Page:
I mostly went for shopping (Kinokuniya South in Shinjuku has the largest selection of foreign language books in the city), but also to try and recreate some pictures taken nine years ago, on my first trip to Japan in 2004. I had some success, considering that I was squinting at my phone in one hand and juggling the camera with the other. I might have to try the picture of me again in a few years with a photographer I can bully into being more accurate – I didn’t want to run out of good will with the old lady I had cornered instead.

Shinjuku 2004 and 2013

Shinjuku, 2004 and 2013

Takashimaya Department Store 2004 and 2013

Takashimaya Department Store, 2004 and 2013

Me, 2004 and 2013

Me, 2004 and 2013

After the morning calm of Shinjuku, Shibuya was complete madness. I had actually never been before, but was lured in by the Tokyu Hands department store and a store that focuses on one of my favorite comics, One Piece.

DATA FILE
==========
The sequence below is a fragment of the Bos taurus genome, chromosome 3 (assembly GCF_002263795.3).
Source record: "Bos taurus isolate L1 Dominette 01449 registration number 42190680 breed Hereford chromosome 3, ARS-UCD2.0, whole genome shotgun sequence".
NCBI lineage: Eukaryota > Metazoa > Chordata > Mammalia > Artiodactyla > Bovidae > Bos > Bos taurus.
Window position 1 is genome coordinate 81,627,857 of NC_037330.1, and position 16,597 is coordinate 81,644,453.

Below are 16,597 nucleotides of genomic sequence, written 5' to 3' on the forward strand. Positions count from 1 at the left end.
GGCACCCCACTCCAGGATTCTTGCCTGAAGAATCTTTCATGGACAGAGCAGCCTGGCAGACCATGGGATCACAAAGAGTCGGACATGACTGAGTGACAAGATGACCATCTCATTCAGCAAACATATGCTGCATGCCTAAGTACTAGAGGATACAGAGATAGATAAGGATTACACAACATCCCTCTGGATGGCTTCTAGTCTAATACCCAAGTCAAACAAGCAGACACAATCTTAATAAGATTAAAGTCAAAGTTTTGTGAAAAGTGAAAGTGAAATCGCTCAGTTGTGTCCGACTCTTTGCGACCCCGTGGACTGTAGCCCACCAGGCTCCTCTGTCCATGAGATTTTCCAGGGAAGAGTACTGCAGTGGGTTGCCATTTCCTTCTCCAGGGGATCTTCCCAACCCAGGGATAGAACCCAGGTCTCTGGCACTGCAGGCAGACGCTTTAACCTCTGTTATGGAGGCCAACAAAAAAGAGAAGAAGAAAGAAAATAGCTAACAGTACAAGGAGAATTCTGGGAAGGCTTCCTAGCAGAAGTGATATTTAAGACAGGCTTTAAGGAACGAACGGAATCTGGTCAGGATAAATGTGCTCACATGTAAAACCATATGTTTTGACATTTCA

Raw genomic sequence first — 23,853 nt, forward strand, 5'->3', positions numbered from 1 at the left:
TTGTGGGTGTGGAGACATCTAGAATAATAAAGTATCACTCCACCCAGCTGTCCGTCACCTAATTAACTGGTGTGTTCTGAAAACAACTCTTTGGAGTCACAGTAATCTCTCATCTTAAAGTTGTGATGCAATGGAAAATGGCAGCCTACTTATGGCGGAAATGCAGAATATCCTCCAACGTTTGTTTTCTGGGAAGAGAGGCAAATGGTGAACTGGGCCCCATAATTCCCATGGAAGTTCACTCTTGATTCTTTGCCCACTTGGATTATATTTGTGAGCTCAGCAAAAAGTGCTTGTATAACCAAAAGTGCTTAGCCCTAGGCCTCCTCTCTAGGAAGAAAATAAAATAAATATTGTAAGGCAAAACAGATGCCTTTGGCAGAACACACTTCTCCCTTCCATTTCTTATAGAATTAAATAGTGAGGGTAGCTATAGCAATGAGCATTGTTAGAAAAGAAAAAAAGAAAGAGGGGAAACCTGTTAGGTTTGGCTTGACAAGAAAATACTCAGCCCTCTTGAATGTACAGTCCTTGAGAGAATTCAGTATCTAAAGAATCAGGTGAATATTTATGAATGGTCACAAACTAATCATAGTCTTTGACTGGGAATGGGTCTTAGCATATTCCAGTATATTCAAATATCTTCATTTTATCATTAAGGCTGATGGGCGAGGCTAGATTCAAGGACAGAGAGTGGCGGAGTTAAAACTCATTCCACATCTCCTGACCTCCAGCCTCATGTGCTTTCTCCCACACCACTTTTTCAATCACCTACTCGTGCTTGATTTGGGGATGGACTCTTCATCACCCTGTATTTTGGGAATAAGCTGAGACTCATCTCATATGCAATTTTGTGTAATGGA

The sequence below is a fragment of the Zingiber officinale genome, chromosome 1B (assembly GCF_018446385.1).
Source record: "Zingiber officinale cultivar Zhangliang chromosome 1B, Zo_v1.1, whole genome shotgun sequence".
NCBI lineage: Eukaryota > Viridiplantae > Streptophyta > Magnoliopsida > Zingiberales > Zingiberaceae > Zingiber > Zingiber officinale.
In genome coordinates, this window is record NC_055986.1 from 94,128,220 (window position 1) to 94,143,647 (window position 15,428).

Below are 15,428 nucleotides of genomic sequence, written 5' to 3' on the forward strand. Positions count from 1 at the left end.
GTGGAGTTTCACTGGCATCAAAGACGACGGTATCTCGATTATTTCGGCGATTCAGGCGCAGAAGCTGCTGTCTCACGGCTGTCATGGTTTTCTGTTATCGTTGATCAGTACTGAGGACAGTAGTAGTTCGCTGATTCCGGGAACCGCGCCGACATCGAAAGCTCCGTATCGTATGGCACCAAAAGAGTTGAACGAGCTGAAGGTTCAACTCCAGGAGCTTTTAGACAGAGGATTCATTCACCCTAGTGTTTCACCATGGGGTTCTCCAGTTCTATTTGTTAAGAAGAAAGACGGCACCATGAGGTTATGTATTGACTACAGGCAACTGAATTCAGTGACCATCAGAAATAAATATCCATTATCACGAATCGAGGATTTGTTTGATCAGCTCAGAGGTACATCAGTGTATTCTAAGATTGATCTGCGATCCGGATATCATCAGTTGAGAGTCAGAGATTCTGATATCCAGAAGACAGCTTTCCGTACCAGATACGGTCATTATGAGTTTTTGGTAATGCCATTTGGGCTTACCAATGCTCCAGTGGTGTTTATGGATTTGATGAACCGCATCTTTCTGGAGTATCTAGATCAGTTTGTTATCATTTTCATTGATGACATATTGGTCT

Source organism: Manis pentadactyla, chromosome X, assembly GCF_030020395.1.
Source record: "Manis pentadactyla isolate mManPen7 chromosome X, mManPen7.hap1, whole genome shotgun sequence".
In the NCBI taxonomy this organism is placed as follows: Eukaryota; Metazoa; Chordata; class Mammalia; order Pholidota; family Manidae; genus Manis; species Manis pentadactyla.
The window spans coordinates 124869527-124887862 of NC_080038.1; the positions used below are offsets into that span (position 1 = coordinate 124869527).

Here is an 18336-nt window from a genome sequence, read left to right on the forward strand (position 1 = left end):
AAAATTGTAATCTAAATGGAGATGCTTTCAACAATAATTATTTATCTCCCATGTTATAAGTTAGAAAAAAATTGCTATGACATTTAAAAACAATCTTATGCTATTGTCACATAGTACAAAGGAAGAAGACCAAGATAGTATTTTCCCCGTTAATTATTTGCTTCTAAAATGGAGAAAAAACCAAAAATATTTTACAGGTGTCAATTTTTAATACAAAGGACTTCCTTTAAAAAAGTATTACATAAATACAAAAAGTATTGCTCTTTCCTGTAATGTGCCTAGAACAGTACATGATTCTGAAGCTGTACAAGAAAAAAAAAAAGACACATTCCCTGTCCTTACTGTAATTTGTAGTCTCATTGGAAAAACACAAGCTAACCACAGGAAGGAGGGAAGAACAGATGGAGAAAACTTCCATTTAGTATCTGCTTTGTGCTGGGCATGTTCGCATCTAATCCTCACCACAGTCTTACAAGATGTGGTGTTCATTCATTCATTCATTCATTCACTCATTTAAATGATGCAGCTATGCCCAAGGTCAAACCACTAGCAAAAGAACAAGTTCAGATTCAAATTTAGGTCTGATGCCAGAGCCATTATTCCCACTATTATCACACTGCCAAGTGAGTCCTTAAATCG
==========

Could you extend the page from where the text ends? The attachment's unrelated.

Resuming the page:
Shibuya

Shibuya

This is the famous intersection that every documentary featuring Japan seems to open with. I swear that a thousand people cross each time the light changes. Shibuya seems a lot more difficult to navigate than Shinjuku – twistier streets, narrower sidewalks. I got briefly lost several times and was extremely grateful that the department store had a shuttle bus running on weekends and holidays.

Hachiko

Hachiko

Shibuya Station also features a statue of Hachiko, a dog that waited faithfully at the station for his master to return home, years after the man had died (made into a film starring Richard Gere – what is it with Richard Gere and remakes of Japanese films?). At this point, the dog would need a pedestal to stand on, or risk being stepped on.

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Photo Tuesday – Chalkboard

Eighth grade lesson - "You look ~".

Eighth grade lesson – “You look ~”.